Matilda or Maude: If William and Kate’s child is a daughter, she will retain her place in the line of succession regardless of the gender of her younger siblings. The first woman to fight for her right to succeed to the English throne was King Henry I’s only daughter, Matilda, whose named is also translated as Maude. Matilda battled her cousin, King Stephen, for the English throne and briefly held power in 1141. The conflict ultimately ended with Stephen acknowledged Matilda’s son, the future Henry II as his successor. The name has appeared more recently in the royal family. One of the middle names of Queen Victoria’s daughter Alice – Prince Philip’s great-grandmother – was Maud.

David: After spending months of their marriage living in Angelsey, Wales while William worked as a Search and Rescue pilot, it’s possible that the royal couple might consider the name of Wales’ patron saint for a baby prince. In addition to medieval Welsh princes from the House of Gwynedd, there are a number of Davids within the current royal family tree. The late Princess Margaret’s son is David, Viscount Linley and Prince Philip’s late first cousin and best man was David Mountbatten, the 3rd Marquess of Milford Haven. Edward VIII’s use of his middle name, David, within his famly, however, may work against this name being chosen for a future monarch.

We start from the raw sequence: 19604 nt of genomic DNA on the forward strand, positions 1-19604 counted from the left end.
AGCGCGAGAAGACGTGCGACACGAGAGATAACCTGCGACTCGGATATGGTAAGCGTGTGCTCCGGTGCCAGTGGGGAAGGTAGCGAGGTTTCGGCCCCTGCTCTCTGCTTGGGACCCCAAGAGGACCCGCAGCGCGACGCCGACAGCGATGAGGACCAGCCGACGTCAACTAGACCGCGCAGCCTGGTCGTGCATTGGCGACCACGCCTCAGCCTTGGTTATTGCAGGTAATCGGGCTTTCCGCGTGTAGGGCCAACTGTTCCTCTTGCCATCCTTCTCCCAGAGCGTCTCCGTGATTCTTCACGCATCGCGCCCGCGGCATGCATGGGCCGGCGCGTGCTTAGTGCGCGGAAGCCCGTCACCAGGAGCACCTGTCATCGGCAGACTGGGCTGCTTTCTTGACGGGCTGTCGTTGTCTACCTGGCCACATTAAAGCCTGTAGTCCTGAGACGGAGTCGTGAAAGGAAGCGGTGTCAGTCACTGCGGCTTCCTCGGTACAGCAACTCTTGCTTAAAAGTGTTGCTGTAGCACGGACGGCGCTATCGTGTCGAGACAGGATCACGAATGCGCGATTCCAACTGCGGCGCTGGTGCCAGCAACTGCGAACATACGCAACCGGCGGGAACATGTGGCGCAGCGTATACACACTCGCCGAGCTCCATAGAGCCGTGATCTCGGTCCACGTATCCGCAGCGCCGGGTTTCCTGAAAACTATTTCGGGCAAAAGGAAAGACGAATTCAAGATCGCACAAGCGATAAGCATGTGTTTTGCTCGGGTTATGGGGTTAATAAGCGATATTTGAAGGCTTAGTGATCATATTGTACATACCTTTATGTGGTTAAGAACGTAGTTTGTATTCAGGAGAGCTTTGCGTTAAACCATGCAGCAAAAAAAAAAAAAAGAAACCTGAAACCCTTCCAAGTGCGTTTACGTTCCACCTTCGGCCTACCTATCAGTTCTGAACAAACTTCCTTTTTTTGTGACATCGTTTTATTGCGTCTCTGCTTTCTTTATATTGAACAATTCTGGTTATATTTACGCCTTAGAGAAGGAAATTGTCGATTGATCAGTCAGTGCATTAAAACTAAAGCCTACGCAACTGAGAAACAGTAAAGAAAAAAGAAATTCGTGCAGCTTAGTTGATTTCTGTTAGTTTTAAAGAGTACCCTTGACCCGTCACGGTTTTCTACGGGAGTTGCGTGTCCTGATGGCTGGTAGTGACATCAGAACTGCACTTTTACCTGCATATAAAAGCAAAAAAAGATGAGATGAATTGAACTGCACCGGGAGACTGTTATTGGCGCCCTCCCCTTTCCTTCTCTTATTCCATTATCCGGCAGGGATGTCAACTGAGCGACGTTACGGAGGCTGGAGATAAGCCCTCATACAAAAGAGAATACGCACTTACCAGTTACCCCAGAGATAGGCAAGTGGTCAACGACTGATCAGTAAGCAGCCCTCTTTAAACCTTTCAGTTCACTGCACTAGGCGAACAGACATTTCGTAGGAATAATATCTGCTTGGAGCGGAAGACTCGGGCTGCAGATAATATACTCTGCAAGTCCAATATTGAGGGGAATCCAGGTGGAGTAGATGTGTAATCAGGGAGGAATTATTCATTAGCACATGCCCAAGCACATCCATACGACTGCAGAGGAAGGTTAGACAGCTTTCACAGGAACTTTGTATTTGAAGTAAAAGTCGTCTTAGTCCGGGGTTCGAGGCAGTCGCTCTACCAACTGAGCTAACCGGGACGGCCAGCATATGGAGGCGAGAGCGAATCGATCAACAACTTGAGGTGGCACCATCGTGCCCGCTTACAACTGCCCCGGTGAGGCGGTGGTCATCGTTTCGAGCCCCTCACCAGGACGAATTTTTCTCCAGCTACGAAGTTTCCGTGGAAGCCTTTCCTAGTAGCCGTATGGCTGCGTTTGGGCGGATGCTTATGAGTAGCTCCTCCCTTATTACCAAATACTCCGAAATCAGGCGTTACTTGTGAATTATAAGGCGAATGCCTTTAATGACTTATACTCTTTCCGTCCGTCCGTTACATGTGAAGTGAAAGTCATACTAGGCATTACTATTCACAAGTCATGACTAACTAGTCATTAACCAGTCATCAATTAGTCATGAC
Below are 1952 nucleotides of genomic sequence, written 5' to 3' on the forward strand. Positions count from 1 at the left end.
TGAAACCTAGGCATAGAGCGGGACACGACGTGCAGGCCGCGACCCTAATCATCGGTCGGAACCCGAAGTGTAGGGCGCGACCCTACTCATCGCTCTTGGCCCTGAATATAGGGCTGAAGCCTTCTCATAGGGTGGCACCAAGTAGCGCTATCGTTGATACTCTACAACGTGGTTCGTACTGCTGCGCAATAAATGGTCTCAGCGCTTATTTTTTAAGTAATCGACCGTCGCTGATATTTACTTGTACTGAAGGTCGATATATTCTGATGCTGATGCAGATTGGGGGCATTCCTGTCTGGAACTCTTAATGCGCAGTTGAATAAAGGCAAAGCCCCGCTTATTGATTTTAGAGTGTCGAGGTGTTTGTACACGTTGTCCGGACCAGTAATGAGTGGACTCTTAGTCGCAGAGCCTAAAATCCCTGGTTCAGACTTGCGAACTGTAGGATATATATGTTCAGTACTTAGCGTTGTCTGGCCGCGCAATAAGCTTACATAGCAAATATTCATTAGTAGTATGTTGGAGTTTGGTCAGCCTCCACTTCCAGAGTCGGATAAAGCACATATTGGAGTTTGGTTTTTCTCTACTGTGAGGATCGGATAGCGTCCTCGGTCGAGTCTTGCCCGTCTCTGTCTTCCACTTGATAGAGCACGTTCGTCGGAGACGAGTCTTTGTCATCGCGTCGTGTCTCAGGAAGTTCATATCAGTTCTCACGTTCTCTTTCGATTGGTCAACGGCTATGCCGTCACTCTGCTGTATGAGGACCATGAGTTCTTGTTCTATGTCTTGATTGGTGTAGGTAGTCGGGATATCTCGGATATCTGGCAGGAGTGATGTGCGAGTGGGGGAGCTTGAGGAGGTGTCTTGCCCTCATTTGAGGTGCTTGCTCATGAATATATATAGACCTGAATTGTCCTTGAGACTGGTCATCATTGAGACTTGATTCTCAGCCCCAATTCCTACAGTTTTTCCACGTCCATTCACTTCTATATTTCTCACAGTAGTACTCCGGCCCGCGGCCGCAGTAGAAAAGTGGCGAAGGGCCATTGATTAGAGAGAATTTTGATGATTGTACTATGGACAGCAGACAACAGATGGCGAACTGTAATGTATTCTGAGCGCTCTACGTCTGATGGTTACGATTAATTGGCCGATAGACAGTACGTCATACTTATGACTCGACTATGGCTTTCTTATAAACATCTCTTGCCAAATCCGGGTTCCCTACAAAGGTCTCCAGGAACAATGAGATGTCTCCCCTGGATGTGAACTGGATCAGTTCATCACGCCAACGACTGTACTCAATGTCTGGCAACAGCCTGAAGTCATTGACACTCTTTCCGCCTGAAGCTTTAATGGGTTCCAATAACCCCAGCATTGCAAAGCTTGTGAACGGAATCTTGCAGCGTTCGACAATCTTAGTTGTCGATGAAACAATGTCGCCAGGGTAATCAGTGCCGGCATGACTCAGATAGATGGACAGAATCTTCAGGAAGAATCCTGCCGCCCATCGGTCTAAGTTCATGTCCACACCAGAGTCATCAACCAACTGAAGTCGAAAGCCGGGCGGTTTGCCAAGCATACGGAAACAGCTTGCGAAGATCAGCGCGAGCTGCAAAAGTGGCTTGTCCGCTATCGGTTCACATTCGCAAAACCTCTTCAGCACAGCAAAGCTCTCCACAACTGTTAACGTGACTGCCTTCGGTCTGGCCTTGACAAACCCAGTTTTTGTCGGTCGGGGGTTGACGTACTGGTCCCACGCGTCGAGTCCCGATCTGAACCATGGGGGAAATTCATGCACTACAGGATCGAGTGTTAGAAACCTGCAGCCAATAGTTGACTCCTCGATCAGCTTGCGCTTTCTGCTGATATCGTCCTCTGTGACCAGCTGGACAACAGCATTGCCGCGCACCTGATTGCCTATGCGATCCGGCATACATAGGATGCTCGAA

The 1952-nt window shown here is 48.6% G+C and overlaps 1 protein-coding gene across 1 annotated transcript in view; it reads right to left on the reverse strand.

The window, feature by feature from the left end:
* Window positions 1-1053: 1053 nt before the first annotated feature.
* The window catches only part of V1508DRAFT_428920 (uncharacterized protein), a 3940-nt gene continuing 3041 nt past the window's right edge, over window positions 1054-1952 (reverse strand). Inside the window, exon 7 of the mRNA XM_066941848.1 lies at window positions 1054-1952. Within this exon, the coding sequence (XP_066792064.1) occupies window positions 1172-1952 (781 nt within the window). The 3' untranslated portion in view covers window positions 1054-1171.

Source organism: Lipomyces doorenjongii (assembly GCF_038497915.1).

Peter: There have been bets placed on Michael as a possible name for the royal baby because of Kate’s father, Michael Middleton and the Queen’s cousin, Prince Michael of Kent. Another possibility that is both a name from Kate’s family and a royal name is Peter. Kate’s late grandfather, Peter Middleton, served in the Royal Air Force during the Second World War, training in Canada. While there have not been any Prince Peters in the royal houses of England, Wales or Scotland (though Princess Anne’s son is named Peter), the name has been used by the ruling families of Russia and the Balkans. Like “Eugenie,” it’s possible that Peter might become a foreign royal name given to a member of the British royal family.


5 thoughts on “5 Potential Royal Baby Names That Have Not Received Any Bets

  1. Princess Eugenie of York was not named after the Empress Eugenie, but after Princess Victoria Eugenie of Battenburg, daughter of Queen Victoria’s youngest daughter Beatrice.

  2. Also, David is one of Prince Harrys four names (Henry Charles Albert David), so it actually has quite a direct connection to William and Kate.

  3. There is a current Peter in the (extended) royal family: Peter Phillips, Princess Anne’s son!

    And they might stick David in as a middle name if it’s a boy but I’d expect George, Philip, Charles, Albert, Henry, or Arthur before David. (Which Harry already has as a middle name.)

  4. Remember King David I, a foremost and much admired king of Scotland. I like the idea of Peter a lot, as well. Do something different, Wills and Kate!

  5. I’m placing my bets on and rooting for Matilda/Maud for the exact historical reasons you mentioned. Also, George V’s sister was named Maud and became Queen of Norway, and Princess Martha-Louise of Norway named her eldest daughter Maud. And on July 21, Belgium will have a Queen Mathilde, so this very historic, Norman name is making a comeback!